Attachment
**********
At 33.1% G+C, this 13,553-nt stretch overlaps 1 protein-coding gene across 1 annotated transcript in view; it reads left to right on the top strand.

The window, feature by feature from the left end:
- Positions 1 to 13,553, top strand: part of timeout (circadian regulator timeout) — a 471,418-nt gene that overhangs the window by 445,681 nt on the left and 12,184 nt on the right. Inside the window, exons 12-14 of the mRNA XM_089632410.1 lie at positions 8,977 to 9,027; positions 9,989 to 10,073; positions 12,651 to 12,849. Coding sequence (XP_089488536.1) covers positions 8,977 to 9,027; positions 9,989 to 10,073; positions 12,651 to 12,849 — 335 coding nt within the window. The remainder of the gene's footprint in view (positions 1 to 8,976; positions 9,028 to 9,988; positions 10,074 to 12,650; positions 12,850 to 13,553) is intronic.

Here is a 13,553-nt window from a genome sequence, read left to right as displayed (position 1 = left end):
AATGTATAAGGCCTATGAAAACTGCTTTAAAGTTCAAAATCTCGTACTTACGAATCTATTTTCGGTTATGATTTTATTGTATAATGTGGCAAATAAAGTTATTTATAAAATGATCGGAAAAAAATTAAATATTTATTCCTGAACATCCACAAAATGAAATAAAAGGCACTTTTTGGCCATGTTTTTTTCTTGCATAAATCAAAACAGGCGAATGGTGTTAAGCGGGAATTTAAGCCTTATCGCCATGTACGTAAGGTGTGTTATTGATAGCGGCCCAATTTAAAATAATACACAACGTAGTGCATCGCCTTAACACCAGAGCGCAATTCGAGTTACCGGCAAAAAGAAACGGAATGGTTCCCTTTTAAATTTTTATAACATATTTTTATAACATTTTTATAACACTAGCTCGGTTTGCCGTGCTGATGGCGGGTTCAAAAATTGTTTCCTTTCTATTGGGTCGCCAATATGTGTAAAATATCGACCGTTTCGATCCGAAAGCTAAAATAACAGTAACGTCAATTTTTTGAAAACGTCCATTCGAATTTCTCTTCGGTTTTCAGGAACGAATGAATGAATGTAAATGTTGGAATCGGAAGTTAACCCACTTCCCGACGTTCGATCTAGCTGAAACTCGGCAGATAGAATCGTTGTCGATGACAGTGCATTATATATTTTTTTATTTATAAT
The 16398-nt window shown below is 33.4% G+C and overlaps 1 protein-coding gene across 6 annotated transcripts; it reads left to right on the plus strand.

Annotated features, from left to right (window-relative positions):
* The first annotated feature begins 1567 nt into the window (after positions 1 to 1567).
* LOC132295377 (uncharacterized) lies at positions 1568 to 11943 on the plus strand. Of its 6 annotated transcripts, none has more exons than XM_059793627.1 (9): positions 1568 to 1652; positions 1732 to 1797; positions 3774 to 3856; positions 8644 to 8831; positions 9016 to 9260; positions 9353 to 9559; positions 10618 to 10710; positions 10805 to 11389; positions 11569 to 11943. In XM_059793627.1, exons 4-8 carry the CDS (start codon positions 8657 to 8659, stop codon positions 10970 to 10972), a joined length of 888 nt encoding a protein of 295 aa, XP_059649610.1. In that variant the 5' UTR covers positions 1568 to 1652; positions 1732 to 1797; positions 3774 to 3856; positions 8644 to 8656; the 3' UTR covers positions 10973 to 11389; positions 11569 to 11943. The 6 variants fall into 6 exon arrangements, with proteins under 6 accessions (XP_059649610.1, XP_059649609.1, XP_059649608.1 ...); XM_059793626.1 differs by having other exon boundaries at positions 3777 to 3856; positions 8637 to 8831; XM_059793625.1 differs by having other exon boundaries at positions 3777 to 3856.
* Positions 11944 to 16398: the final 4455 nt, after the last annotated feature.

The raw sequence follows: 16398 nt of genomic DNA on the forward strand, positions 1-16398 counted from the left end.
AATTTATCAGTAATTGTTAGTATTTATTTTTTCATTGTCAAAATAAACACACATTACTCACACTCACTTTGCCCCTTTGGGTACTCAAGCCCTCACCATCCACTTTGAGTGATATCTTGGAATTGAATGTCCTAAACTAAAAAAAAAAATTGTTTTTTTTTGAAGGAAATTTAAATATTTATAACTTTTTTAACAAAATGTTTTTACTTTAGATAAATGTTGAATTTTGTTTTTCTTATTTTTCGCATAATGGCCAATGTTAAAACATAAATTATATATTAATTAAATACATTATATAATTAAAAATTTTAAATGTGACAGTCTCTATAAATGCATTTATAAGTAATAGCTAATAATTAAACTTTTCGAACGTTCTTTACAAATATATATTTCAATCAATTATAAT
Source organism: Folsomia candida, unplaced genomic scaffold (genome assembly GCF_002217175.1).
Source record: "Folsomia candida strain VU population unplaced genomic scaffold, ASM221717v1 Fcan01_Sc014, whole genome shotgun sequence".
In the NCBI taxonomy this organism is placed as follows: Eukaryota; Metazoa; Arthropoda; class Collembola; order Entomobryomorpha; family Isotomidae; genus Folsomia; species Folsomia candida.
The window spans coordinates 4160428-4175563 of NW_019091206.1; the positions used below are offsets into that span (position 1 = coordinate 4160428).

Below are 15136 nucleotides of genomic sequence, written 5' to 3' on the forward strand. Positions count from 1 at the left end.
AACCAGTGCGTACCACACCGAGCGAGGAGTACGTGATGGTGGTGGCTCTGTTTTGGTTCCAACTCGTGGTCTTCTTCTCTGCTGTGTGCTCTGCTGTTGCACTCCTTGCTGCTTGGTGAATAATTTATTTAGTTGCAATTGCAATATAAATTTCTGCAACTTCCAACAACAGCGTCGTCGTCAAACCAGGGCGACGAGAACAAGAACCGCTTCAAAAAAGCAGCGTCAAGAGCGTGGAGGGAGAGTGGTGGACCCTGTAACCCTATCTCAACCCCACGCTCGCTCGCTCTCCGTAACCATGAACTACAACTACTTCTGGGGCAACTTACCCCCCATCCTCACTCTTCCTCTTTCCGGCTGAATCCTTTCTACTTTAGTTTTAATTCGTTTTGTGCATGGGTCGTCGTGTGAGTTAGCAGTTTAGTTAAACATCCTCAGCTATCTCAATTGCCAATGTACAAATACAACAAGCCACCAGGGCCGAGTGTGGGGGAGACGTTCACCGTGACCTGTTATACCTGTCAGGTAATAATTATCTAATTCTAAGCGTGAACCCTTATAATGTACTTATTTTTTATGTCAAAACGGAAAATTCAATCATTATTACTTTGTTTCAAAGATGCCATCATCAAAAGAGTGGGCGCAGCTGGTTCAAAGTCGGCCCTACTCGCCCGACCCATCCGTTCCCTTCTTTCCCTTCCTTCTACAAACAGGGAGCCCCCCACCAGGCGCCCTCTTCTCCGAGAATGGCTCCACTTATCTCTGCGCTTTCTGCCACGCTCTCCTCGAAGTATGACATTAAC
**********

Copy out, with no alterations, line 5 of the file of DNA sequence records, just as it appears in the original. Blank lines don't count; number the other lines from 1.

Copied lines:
AATGTATAAGGCCTATGAAAACTGCTTTAAAGTTCAAAATCTCGTACTTACGAATCTATTTTCGGTTATGATTTTATTGTATAATGTGGCAAATAAAGTTATTTATAAAATGATCGGAAAAAAATTAAATATTTATTCCTGAACATCCACAAAATGAAATAAAAGGCACTTTTTGGCCATGTTTTTTTCTTGCATAAATCAAAACAGGCGAATGGTGTTAAGCGGGAATTTAAGCCTTATCGCCATGTACGTAAGGTGTGTTATTGATAGCGGCCCAATTTAAAATAATACACAACGTAGTGCATCGCCTTAACACCAGAGCGCAATTCGAGTTACCGGCAAAAAGAAACGGAATGGTTCCCTTTTAAATTTTTATAACATATTTTTATAACATTTTTATAACACTAGCTCGGTTTGCCGTGCTGATGGCGGGTTCAAAAATTGTTTCCTTTCTATTGGGTCGCCAATATGTGTAAAATATCGACCGTTTCGATCCGAAAGCTAAAATAACAGTAACGTCAATTTTTTGAAAACGTCCATTCGAATTTCTCTTCGGTTTTCAGGAACGAATGAATGAATGTAAATGTTGGAATCGGAAGTTAACCCACTTCCCGACGTTCGATCTAGCTGAAACTCGGCAGATAGAATCGTTGTCGATGACAGTGCATTATATATTTTTTTATTTATAAT